P.A. Judo Club hosts major tournament at Carlton

Andrew Schopp
Send to a friend

Send this article to a friend.


Travis Mills of Saskatoon grapples with Brandon Morrison of Lloydminster in U16 judo action at a Judo Sask tournament hosted by the Prince Albert Kenshukan Judo Club on Saturday at Carlton Comprehensive High School. Herald photo by Andrew Schopp 

Judo clubs from across the province converged on Prince Albert as the Kenshukan Judo Club wrapped up their provincial season by hosting their final provincial tournament on Saturday.

Held at Carlton Comprehensive High School, the two-day event kicked off on Saturday with tournament competition before participants attended a team training session on Sunday with Judo Saskatchewan high-performance coach Ewan Beaton.

Saturday's Judo Sask sanctioned tournament served as the end of the formal judo season for Kenshukan club members, with the exception of Prince Albert native Josh Guthrie, who will be competing at the national level in May.

Nursing a back injury sustained earlier this week, Guthrie was sidelined on Saturday,  however both he and Kenshukan coach Doyle Ironstand remain confident  he'll be ready for the 2014 Canadian Judo Championship in Saguenay, Quebec on May 15-18.

"He's eager, young and athletic and he's got great ability," Ironstand said of Guthrie. "He's been plagued with injuries the last little while which kind of sucks but the fortunate thing for him is he's young, he'll bounce back."

Ironstand added that in preparation for nationals, the 14-year-old needs to exercise caution without "backing off" his fitness regimen.

While helping a hand as a scorekeeper for Saturday's tournament at Carlton, Guthire agreed with his coaches' advice.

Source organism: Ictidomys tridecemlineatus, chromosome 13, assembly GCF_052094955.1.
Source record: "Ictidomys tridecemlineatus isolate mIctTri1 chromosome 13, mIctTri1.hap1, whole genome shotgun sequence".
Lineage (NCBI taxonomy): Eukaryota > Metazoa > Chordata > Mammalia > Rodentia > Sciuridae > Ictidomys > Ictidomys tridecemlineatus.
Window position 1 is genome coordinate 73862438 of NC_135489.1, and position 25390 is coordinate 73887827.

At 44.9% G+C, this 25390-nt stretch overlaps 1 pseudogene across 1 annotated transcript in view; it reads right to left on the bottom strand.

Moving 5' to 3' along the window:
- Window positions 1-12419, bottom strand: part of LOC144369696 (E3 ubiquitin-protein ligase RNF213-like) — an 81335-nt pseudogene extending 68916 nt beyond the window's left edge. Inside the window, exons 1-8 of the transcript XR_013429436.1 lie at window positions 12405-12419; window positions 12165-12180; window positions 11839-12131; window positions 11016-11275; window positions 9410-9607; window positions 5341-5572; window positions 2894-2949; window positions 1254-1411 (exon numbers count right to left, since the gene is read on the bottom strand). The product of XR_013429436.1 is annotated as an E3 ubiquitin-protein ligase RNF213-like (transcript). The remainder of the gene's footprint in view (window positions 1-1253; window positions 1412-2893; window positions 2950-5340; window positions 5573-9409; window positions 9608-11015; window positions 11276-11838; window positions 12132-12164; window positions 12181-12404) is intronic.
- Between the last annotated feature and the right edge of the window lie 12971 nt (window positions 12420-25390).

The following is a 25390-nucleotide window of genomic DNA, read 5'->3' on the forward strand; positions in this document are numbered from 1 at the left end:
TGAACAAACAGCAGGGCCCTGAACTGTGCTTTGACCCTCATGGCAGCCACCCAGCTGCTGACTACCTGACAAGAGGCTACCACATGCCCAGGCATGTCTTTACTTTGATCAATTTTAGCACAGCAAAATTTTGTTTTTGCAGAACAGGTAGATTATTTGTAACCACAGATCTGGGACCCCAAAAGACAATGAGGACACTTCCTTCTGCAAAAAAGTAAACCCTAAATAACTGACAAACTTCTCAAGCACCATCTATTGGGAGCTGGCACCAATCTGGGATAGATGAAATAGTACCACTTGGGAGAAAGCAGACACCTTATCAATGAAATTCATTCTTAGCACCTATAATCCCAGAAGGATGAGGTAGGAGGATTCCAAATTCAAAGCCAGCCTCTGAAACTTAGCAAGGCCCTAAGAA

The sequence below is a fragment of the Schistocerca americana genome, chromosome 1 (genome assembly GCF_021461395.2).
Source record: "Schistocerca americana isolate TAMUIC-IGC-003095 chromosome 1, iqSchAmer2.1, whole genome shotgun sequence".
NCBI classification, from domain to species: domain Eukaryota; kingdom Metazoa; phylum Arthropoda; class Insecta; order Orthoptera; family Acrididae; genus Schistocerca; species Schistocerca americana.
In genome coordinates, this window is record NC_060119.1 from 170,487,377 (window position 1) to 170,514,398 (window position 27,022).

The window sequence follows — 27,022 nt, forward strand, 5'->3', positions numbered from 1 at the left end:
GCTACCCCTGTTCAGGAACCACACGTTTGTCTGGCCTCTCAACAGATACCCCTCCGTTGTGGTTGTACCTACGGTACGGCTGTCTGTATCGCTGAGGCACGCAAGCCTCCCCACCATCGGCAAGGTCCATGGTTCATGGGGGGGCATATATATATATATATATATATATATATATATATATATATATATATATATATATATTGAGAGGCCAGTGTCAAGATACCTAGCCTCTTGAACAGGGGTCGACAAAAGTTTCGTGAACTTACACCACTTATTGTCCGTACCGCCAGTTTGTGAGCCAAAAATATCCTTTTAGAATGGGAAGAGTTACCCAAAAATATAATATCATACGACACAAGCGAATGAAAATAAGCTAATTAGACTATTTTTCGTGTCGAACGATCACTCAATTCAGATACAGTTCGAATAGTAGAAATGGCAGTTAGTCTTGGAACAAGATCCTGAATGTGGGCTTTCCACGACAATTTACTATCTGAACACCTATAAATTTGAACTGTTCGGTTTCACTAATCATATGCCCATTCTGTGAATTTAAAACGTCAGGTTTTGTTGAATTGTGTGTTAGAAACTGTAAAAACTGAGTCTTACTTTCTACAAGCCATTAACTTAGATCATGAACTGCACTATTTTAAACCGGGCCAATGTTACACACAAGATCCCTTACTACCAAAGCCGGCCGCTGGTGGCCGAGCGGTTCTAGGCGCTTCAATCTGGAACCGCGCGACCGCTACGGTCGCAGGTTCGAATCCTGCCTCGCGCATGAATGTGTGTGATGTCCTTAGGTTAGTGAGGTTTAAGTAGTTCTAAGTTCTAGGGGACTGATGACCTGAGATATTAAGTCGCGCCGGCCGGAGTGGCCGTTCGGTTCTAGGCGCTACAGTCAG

"I'm just taking it easy for this one," Guthrie said as he looks forward to competing  in his third national event. "I'm going to Saskatoon for training and I'm going to the gym after school most days."

Although Guthrie is the only Kenshukan member heading to Quebec this year, Ironstand said that the future is bright for his club, with many  of its members developing at a rapid pace.

"We are in good shape," Ironstand said. "We have probably another four or five athletes at our club who I believe in the next couple of years will be national competitors at a pretty high level."

Guthrie enters nationals with several accolades already under his belt. Most recently, Guthrie took home a silver medal in the +50kg skills competition at the 2014 Saskatchewan Winter Games in Prince Albert.

In 2012, Guthrie struck gold in the U15 -60kg category at the Grand Masters World Championships in Miami, Fla.


Guthrie is confident that he will medal once again at nations and Ironstand agreed, saying that his star pupil stacks up well against a tough field of fighters from Quebec, Ontario and Alberta.

"He stands as good a chance as probably two-thirds or three-quarters of that field at nationals at medalling," Ironstand said of Guthrie medal aspirations. "It is a combat sport, we have people that dominate but everybody can have their day and he's very capable of that."

Although Saturday was the final sanctioned competition for Kenshukan, there is still judo for the club to look forward to before they get going again in September.

Kenshukan fighters have been invited to attend will attend the Judo Saskatchewan Summer Camp in Outlook on Aug. 10-16  where they will train once again with Beaton and three other high performance coaches.

While coaching and cheering his Kenshukan competitors on, Ironstand shared his philosophy of how judo transcends sport, as it molds young athletes into model citizens.

"What these kids do right now is a precursor for life," said Ironstand, who's been a judo athlete since he was 11-years-old.  " Judo teaches a lot of things that we don't even mean to teach .The guy who founded this sport, his philosophy behind the sport itself was that you leave this world in better shape than it was and that's what we are all supposed to aspire to do." 

  • 1
  • 2
  • 3
  • 4
  • 5

Thanks for voting!

Top of page